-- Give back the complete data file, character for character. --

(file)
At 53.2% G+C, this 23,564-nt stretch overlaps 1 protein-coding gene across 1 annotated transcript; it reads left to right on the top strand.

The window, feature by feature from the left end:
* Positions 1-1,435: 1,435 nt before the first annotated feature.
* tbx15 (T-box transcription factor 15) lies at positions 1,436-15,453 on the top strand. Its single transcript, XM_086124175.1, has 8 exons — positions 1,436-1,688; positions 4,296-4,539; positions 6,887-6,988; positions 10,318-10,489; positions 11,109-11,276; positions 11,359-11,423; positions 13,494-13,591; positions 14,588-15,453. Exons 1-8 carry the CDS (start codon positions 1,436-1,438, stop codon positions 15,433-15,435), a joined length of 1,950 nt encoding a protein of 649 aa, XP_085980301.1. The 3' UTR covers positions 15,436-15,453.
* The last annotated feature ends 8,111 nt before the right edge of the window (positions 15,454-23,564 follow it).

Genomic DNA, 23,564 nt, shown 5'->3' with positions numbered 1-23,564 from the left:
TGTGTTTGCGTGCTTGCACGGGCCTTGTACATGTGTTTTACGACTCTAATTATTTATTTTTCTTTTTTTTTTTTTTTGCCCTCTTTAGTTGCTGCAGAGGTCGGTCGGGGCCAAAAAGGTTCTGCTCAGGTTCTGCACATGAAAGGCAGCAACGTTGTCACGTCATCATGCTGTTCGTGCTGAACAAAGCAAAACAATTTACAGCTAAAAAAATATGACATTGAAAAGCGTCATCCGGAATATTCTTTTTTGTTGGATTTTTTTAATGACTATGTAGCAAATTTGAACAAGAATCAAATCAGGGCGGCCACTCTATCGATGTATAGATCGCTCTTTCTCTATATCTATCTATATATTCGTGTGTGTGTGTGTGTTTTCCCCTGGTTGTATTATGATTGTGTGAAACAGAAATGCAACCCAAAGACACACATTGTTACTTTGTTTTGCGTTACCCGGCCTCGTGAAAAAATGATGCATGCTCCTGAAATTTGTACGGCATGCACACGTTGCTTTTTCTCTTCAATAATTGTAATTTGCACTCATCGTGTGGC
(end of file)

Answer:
At 53.2% G+C, this 23,564-nt stretch overlaps 1 protein-coding gene across 1 annotated transcript; it reads left to right on the top strand.

The window, feature by feature from the left end:
* Positions 1-1,435: 1,435 nt before the first annotated feature.
* tbx15 (T-box transcription factor 15) lies at positions 1,436-15,453 on the top strand. Its single transcript, XM_086124175.1, has 8 exons — positions 1,436-1,688; positions 4,296-4,539; positions 6,887-6,988; positions 10,318-10,489; positions 11,109-11,276; positions 11,359-11,423; positions 13,494-13,591; positions 14,588-15,453. Exons 1-8 carry the CDS (start codon positions 1,436-1,438, stop codon positions 15,433-15,435), a joined length of 1,950 nt encoding a protein of 649 aa, XP_085980301.1. The 3' UTR covers positions 15,436-15,453.
* The last annotated feature ends 8,111 nt before the right edge of the window (positions 15,454-23,564 follow it).

Genomic DNA, 23,564 nt, shown 5'->3' with positions numbered 1-23,564 from the left:
TGTGTTTGCGTGCTTGCACGGGCCTTGTACATGTGTTTTACGACTCTAATTATTTATTTTTCTTTTTTTTTTTTTTTGCCCTCTTTAGTTGCTGCAGAGGTCGGTCGGGGCCAAAAAGGTTCTGCTCAGGTTCTGCACATGAAAGGCAGCAACGTTGTCACGTCATCATGCTGTTCGTGCTGAACAAAGCAAAACAATTTACAGCTAAAAAAATATGACATTGAAAAGCGTCATCCGGAATATTCTTTTTTGTTGGATTTTTTTAATGACTATGTAGCAAATTTGAACAAGAATCAAATCAGGGCGGCCACTCTATCGATGTATAGATCGCTCTTTCTCTATATCTATCTATATATTCGTGTGTGTGTGTGTGTTTTCCCCTGGTTGTATTATGATTGTGTGAAACAGAAATGCAACCCAAAGACACACATTGTTACTTTGTTTTGCGTTACCCGGCCTCGTGAAAAAATGATGCATGCTCCTGAAATTTGTACGGCATGCACACGTTGCTTTTTCTCTTCAATAATTGTAATTTGCACTCATCGTGTGGC